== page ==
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Govt announces delays in Tax White Paper process


The federal government has announced it will extend the submission period for the Tax White Paper by six weeks and initiate an additional “stakeholder engagement process”.

By Staff Reporter 11 minute read

Treasurer Joe Hockey said in a statement that the extension to 24 July 2015 will allow more time for interested parties to submit their views as part of the white paper process.

“This will facilitate more detailed consideration of the interactions between the tax system and the transfer system, including the sustainability of Australia’s retirement income arrangements,” Mr Hockey said.

The treasurer said the government’s objectives for the retirement income system are to ensure stability and certainly, while optimising retirement incomes, ensuring fiscal sustainability and equity and encouraging self-provision for retirement.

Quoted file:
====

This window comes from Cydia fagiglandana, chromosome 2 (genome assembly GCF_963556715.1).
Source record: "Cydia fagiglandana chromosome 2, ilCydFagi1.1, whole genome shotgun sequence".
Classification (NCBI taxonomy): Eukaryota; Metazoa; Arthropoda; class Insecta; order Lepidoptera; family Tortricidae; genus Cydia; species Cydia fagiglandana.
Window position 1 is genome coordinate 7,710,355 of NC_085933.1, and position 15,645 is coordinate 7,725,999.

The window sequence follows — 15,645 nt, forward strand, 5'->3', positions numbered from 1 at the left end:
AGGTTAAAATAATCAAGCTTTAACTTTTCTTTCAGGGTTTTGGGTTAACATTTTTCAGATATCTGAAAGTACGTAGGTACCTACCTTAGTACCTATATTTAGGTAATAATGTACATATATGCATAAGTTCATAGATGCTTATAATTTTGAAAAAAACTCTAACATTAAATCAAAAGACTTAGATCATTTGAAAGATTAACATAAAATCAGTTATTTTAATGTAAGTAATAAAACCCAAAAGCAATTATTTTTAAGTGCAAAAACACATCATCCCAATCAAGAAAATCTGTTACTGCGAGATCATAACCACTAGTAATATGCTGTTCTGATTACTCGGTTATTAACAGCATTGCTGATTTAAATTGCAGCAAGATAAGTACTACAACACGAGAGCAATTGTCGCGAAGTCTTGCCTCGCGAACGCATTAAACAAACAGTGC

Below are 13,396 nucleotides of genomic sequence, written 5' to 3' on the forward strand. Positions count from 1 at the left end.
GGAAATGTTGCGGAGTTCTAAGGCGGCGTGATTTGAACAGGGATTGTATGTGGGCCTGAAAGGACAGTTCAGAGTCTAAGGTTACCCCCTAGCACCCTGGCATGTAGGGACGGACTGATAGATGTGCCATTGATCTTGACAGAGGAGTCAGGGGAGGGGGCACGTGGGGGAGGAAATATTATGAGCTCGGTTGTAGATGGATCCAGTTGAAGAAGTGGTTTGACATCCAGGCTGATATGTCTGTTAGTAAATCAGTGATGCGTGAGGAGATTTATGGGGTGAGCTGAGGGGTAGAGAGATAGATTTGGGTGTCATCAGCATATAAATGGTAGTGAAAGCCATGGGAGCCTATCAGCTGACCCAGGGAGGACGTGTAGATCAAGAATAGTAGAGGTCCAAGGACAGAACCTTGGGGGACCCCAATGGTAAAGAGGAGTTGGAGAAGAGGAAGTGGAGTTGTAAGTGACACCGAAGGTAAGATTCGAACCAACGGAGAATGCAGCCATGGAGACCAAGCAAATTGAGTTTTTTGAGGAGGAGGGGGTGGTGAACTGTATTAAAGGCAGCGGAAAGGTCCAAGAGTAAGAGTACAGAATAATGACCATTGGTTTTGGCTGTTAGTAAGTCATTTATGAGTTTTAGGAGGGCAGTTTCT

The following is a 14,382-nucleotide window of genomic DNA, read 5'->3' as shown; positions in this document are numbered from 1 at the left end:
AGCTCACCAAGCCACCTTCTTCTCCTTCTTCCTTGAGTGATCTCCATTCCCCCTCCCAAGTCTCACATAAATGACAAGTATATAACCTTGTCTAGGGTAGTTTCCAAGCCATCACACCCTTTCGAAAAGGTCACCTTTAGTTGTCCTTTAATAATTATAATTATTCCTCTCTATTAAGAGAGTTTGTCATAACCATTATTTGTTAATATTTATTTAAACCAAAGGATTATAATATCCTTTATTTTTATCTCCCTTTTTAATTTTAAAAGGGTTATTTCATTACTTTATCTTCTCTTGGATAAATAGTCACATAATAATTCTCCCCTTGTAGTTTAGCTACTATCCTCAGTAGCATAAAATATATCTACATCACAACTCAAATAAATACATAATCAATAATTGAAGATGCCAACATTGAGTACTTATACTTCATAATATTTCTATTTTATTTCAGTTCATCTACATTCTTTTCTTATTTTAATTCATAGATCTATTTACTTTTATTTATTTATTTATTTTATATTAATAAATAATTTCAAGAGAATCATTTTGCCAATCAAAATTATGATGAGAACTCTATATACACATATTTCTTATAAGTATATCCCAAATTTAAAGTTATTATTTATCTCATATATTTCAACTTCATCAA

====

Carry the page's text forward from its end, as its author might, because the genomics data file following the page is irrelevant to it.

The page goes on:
“The Tax White Paper will consider submissions on how policy settings can better encourage more productive use of savings to optimise retirement incomes, in simpler and more effective ways, not simply restricted to superannuation.

“This will include issues such as equity release and comprehensive retirement income stream products.”

Speaking to AccountantsDaily's sister publication, SMSF Adviser, SMSF Association senior manager for technical and policy Jordan George said while the extra time to allow interested parties to make a submission is a good thing, it was also important to keep the Tax White Paper process moving so SMSF trustees can have certainty on how their superannuation will be taxed in future.

The association also believes that “changes to how superannuation is taxed should not be contemplated without considering their intention with other aspects of the retirement income system”, Mr George said.

“We pleased to see the government consider broader retirement income issues as part of the Tax White Paper process,” he said.

The news of the delay comes as the Greens enter a pension assets deal with the Coalition.

Greens leader Richard Di Natale agreed to a tighter assets test for the age pension which would drop the threshold for couples from $1.1 million in assets outside the family home to $823,000, as reported by ABC News.

Senator Di Natale said that in securing the agreement, he had convinced the government to put superannuation back on the agenda.

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